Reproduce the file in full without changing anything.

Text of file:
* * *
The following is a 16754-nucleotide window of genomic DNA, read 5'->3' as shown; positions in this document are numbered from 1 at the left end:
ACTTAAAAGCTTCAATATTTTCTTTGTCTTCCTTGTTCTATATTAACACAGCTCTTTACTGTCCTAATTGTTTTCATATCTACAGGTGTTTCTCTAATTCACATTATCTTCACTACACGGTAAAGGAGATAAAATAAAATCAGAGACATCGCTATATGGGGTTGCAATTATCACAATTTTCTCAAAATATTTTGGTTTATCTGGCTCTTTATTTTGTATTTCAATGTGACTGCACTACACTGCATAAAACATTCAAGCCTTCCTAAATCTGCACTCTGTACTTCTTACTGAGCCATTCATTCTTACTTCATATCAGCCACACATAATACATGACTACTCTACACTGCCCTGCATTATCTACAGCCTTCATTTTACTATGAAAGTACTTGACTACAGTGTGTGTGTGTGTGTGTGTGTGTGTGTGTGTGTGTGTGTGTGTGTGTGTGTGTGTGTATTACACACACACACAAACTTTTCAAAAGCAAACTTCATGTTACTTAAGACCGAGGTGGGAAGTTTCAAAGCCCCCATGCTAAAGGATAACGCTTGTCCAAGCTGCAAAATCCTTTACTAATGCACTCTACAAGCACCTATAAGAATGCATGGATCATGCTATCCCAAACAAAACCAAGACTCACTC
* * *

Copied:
The following is a 16754-nucleotide window of genomic DNA, read 5'->3' as shown; positions in this document are numbered from 1 at the left end:
ACTTAAAAGCTTCAATATTTTCTTTGTCTTCCTTGTTCTATATTAACACAGCTCTTTACTGTCCTAATTGTTTTCATATCTACAGGTGTTTCTCTAATTCACATTATCTTCACTACACGGTAAAGGAGATAAAATAAAATCAGAGACATCGCTATATGGGGTTGCAATTATCACAATTTTCTCAAAATATTTTGGTTTATCTGGCTCTTTATTTTGTATTTCAATGTGACTGCACTACACTGCATAAAACATTCAAGCCTTCCTAAATCTGCACTCTGTACTTCTTACTGAGCCATTCATTCTTACTTCATATCAGCCACACATAATACATGACTACTCTACACTGCCCTGCATTATCTACAGCCTTCATTTTACTATGAAAGTACTTGACTACAGTGTGTGTGTGTGTGTGTGTGTGTGTGTGTGTGTGTGTGTGTGTGTGTGTGTGTGTGTATTACACACACACACAAACTTTTCAAAAGCAAACTTCATGTTACTTAAGACCGAGGTGGGAAGTTTCAAAGCCCCCATGCTAAAGGATAACGCTTGTCCAAGCTGCAAAATCCTTTACTAATGCACTCTACAAGCACCTATAAGAATGCATGGATCATGCTATCCCAAACAAAACCAAGACTCACTC